Teller of Tales: The Life of Arthur Conan Doyle
|Publisher:||Henry Holt & Company|
This fresh, compelling biography examines the extraordinary life and strange contrasts of Sir Arthur Conan Doyle, the struggling provincial doctor who became the most popular storyteller of his age. From his youthful exploits aboard a whaling ship to his often stormy friendships with such figures as Harry Houdini and George Bernard Shaw, Conan Doyle lived a life as gripping as one of his adventures. Exhaustively researched and elegantly written, Teller of Tales sets aside many myths and misconceptions to present a vivid portrait of the man behind the leg of Baker Street, with a particular emphasis on the Psychic Crusade that dominated his final years-the work that Conan Doyle himself felt to be “the most important thing in the world.
Despite (or because of) the tremendous success of his Sherlock Holmes stories, Sir Arthur Conan Doyle always tended to play down their value and importance in his life. Just before his death in 1930, he drew a memorable sketch of his life's work. Conan Doyle portrayed events from his life as a series of packing cases being loaded onto a wagon and pulled by a flea-bitten workhorse. Perhaps the heaviest case of all, notes Daniel Stashower in his fascinating biography Teller of Tales, is the one that reads "Sherlock Holmes."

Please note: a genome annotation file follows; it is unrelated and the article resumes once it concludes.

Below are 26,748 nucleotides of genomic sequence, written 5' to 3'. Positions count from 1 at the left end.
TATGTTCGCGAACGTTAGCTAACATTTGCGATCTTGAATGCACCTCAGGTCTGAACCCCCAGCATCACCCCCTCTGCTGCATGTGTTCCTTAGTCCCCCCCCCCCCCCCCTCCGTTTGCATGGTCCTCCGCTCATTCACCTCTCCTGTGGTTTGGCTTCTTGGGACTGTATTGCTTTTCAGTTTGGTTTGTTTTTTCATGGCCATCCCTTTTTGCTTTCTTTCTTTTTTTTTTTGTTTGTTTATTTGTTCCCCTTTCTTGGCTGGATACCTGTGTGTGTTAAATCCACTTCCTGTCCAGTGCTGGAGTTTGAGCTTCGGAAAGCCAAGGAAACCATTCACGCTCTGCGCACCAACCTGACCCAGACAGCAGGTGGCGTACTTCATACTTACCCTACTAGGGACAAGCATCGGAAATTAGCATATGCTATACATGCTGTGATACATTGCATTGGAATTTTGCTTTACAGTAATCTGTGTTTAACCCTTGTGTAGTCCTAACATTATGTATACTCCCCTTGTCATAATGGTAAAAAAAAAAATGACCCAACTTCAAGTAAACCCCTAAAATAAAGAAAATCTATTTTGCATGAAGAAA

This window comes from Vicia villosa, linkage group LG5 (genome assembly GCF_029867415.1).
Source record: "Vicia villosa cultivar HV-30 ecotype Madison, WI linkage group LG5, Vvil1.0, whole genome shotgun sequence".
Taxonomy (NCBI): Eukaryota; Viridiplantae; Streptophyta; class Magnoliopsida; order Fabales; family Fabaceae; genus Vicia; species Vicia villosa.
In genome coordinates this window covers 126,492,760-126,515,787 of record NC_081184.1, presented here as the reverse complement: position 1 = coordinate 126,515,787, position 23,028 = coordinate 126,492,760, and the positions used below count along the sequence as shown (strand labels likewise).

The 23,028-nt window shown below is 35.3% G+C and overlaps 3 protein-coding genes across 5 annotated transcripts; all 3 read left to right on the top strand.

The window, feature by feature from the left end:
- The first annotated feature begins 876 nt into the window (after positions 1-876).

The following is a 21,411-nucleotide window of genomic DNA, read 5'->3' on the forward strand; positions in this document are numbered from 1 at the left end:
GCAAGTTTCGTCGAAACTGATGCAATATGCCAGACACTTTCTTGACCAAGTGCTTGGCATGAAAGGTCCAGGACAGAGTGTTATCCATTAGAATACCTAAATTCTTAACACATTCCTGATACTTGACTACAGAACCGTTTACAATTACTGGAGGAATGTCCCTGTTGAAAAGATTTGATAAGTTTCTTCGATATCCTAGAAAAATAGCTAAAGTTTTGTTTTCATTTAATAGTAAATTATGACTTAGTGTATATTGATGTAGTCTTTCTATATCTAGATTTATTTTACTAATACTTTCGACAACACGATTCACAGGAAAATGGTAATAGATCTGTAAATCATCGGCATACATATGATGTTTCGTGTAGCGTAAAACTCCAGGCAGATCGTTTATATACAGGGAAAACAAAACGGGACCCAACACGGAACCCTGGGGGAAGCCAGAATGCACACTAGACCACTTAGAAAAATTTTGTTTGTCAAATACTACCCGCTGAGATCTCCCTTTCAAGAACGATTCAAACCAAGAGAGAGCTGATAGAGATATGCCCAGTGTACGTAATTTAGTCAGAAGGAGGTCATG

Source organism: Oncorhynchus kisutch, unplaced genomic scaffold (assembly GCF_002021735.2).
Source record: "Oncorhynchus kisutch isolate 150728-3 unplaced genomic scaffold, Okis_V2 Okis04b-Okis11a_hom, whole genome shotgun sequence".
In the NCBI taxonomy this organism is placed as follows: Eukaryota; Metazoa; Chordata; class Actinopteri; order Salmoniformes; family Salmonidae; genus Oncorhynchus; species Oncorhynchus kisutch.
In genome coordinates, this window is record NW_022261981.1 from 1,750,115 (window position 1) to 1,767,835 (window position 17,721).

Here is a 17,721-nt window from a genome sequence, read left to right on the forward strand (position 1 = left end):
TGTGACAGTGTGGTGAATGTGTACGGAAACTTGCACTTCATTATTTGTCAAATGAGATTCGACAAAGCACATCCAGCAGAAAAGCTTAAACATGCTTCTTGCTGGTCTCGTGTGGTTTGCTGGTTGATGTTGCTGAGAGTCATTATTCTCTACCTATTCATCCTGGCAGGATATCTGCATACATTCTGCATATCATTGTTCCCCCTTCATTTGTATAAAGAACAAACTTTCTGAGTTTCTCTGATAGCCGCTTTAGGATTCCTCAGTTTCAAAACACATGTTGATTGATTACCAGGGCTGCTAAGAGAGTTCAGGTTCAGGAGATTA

Stashower's intent is to show that Conan Doyle was not Sherlock Holmes, and that his life consisted of much more than the now ridiculed spiritualism to which he devoted much of his later years. He succeeds to a surprising degree, convincing us that The White Company and Sir Nigel (forgotten novels that Conan Doyle thought were his best) are indeed worth reading. As for the spiritualism, Stashower meticulously places his subject's long fascination with it into a compassionate and fully researched social context. We come away certain that Conan Doyle (along with many other worthy citizens of the period) really believed in it. --Dick Adler